If you are a collector of any kind of paper items, magazines, newspapers, clippings, books, etc, you have a hatred for these little bugs, silverfish. This Lepisma saccharinum is a small primitive wingless insect. They are hated due to their consumption and destruction of property.
Silverfish are a cosmopolitan species, found in Africa, the Americas, Australia, Eurasia, and parts of the Pacific. They like moist areas (humidity between 75% and 95%) and are found in attics, basements, bathtubs, sinks, kitchens, old books, classrooms, and showers.
Reproduction happens in a half hour or so ritual. In the first phase, the male and female stand face to face, their vibrating antennae touching, then repeatedly back off and return to this position.
In the second phase, the male runs away and the female chases him. In the third phase, the male and female stand side by side and head to tail, with the male vibrating his tail against the female.
Finally, the male lays a spermatophore, a sperm capsule covered in gossamer, which the female takes into her body via her ovipositor to fertilize her eggs.
They are named for their color and their fish-like movement and scaley bodies. The silverfish is a nocturnal insect typically 0.5–1.0 inches long. They typically live for three years.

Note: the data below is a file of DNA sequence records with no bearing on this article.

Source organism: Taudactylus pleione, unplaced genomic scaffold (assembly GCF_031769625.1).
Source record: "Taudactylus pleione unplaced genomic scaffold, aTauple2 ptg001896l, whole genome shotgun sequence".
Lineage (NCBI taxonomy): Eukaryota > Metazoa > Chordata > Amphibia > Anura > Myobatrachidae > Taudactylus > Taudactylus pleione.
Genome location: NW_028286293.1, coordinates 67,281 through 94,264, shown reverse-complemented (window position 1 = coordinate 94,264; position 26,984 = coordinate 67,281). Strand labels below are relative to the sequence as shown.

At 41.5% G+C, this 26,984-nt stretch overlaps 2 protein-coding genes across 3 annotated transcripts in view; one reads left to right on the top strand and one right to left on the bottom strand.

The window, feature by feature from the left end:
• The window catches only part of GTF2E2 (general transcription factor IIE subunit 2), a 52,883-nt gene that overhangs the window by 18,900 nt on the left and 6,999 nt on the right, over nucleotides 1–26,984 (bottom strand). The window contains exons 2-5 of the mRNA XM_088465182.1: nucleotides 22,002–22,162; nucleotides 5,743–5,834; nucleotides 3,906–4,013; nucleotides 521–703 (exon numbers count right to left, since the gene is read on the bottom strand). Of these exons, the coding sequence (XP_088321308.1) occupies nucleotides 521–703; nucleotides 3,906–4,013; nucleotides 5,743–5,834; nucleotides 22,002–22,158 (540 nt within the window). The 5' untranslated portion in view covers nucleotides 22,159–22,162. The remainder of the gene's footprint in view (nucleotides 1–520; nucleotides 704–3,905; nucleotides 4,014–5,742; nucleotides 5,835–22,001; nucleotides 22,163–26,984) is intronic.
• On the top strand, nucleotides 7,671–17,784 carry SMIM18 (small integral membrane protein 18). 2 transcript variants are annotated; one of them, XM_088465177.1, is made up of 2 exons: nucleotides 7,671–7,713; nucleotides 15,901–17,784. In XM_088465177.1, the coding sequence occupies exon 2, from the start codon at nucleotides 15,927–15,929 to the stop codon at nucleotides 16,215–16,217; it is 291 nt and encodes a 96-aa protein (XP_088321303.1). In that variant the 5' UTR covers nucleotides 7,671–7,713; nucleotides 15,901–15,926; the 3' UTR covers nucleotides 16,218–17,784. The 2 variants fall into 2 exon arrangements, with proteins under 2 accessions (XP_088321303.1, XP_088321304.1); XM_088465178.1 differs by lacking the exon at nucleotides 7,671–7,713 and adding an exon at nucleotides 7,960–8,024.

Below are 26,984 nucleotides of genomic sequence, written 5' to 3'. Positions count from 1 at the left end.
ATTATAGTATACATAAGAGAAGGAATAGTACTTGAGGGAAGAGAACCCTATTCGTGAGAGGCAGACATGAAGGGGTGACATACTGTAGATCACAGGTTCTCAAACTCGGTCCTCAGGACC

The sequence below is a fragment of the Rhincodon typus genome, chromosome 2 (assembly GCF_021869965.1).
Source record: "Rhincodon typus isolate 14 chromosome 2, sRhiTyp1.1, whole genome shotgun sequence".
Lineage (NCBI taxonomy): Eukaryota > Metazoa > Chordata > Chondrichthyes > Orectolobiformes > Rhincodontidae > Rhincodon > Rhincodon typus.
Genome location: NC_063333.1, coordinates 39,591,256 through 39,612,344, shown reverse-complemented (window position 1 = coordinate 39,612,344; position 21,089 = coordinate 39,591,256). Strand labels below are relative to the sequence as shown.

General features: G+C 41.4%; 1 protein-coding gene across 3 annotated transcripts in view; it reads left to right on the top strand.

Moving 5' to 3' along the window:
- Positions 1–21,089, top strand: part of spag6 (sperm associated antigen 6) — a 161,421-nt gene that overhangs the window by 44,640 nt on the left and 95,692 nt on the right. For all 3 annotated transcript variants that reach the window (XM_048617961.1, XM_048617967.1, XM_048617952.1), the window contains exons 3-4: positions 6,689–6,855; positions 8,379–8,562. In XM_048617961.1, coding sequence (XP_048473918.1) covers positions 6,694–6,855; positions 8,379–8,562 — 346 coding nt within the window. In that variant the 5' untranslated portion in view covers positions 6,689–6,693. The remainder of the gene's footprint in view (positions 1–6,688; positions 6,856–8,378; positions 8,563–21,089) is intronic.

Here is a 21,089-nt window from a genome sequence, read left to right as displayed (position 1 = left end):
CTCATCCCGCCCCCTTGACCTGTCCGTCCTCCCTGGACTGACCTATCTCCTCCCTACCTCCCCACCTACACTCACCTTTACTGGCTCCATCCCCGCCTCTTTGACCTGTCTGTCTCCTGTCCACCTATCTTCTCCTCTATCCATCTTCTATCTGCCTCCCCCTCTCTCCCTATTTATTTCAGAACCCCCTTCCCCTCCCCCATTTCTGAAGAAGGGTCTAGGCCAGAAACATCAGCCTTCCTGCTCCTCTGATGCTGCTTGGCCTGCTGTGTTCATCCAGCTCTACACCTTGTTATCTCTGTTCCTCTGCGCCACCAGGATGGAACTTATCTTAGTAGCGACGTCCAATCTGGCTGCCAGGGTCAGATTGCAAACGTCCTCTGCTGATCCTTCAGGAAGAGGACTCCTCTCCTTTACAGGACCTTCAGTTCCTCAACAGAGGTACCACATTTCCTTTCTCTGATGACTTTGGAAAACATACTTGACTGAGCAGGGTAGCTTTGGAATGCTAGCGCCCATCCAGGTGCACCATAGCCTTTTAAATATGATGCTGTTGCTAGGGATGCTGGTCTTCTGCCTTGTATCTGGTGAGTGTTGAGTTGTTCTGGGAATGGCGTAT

They consume matter that contains polysaccharides, such as starches and dextrin in adhesives. These include book bindings, carpet, clothing, coffee, dandruff, glue, hair, some paints, paper, photos, plaster, and sugar.
Silverfish can also cause damage to tapestries. Other substances they may eat include cotton, dead insects, linen, silk, leftover crumbs, or even their own exuviae (molted exoskeleton). During a famine, a silverfish may even consume leather and synthetic fabrics. Silverfish can live for a year or more without eating if water is available.
They are responsible for the contamination of food and other types of damage but they do not transmit disease. Their enemies are earwigs, house centipedes, and spiders such as the spitting spider and me if I see one.
Silverfish see dusty areas of the home as a smorgasbord. Since dust is mostly made of organic residues, like human skin and dander, silverfish can usually survive on dust alone. Silverfish are not harmful to people. They do not bite, sting, or carry diseases or pathogens. They do leave small black dropping and yellow stains on surfaces they have been consuming. To get rid of them, put some flour, dried cereal, or pet food in a glass container. Leave the top off and wrap the outside with tape. Silverfish will be able to get into the jar by using the textured surface of the tape. They won’t be able to get back out, though, because their feet can’t get traction on the smooth glass surface inside. Another method is to wet an old newspaper and roll it up. Silverfish will crawl into it and start making their homes. After a few days, throw the newspaper away in a sealed, airtight container. Other methods are to put out sticky traps or use cedar oil in a diffuser or spray (several drops mixed with water) the affected areas.
Bay leaves deter Silverfish and sprinkling borax about will kill them. They also make poisons and traps you can buy. Getting a pest control company would be best if you have a bad problem. I’ve been attacked some during the years. It is best if you can rotate your collections and check them often which is hard to do.